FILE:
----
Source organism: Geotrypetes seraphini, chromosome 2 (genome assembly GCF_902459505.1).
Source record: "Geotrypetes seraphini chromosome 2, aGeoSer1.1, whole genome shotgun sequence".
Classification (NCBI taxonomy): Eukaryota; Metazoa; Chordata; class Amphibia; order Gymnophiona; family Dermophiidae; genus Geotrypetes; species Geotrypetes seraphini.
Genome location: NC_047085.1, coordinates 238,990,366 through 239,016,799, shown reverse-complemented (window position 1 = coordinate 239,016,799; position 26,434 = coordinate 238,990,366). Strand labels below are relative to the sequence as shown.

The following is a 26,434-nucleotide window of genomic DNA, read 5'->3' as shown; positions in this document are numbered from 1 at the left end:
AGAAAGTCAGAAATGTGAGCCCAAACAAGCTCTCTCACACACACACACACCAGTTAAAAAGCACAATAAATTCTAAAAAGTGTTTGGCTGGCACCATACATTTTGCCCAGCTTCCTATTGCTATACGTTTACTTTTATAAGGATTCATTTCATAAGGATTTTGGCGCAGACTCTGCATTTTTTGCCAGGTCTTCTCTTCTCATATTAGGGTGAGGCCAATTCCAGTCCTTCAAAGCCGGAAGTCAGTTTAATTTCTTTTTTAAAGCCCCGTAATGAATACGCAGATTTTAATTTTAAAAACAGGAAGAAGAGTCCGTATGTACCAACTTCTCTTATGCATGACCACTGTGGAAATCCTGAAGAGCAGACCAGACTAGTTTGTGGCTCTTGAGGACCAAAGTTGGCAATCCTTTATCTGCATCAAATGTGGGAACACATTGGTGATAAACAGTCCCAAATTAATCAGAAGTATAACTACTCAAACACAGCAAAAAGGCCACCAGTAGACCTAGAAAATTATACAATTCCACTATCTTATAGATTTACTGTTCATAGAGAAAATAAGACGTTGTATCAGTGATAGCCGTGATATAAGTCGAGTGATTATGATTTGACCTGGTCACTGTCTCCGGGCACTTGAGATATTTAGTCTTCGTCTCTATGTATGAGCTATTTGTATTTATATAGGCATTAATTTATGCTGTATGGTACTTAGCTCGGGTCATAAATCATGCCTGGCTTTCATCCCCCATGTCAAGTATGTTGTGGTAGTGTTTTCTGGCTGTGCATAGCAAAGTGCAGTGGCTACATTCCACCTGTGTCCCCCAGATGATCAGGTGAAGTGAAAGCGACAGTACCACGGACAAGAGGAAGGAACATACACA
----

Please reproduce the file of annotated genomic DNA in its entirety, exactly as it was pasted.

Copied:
Source organism: Geotrypetes seraphini, chromosome 2 (genome assembly GCF_902459505.1).
Source record: "Geotrypetes seraphini chromosome 2, aGeoSer1.1, whole genome shotgun sequence".
Classification (NCBI taxonomy): Eukaryota; Metazoa; Chordata; class Amphibia; order Gymnophiona; family Dermophiidae; genus Geotrypetes; species Geotrypetes seraphini.
Genome location: NC_047085.1, coordinates 238,990,366 through 239,016,799, shown reverse-complemented (window position 1 = coordinate 239,016,799; position 26,434 = coordinate 238,990,366). Strand labels below are relative to the sequence as shown.

The following is a 26,434-nucleotide window of genomic DNA, read 5'->3' as shown; positions in this document are numbered from 1 at the left end:
AGAAAGTCAGAAATGTGAGCCCAAACAAGCTCTCTCACACACACACACACCAGTTAAAAAGCACAATAAATTCTAAAAAGTGTTTGGCTGGCACCATACATTTTGCCCAGCTTCCTATTGCTATACGTTTACTTTTATAAGGATTCATTTCATAAGGATTTTGGCGCAGACTCTGCATTTTTTGCCAGGTCTTCTCTTCTCATATTAGGGTGAGGCCAATTCCAGTCCTTCAAAGCCGGAAGTCAGTTTAATTTCTTTTTTAAAGCCCCGTAATGAATACGCAGATTTTAATTTTAAAAACAGGAAGAAGAGTCCGTATGTACCAACTTCTCTTATGCATGACCACTGTGGAAATCCTGAAGAGCAGACCAGACTAGTTTGTGGCTCTTGAGGACCAAAGTTGGCAATCCTTTATCTGCATCAAATGTGGGAACACATTGGTGATAAACAGTCCCAAATTAATCAGAAGTATAACTACTCAAACACAGCAAAAAGGCCACCAGTAGACCTAGAAAATTATACAATTCCACTATCTTATAGATTTACTGTTCATAGAGAAAATAAGACGTTGTATCAGTGATAGCCGTGATATAAGTCGAGTGATTATGATTTGACCTGGTCACTGTCTCCGGGCACTTGAGATATTTAGTCTTCGTCTCTATGTATGAGCTATTTGTATTTATATAGGCATTAATTTATGCTGTATGGTACTTAGCTCGGGTCATAAATCATGCCTGGCTTTCATCCCCCATGTCAAGTATGTTGTGGTAGTGTTTTCTGGCTGTGCATAGCAAAGTGCAGTGGCTACATTCCACCTGTGTCCCCCAGATGATCAGGTGAAGTGAAAGCGACAGTACCACGGACAAGAGGAAGGAACATACACA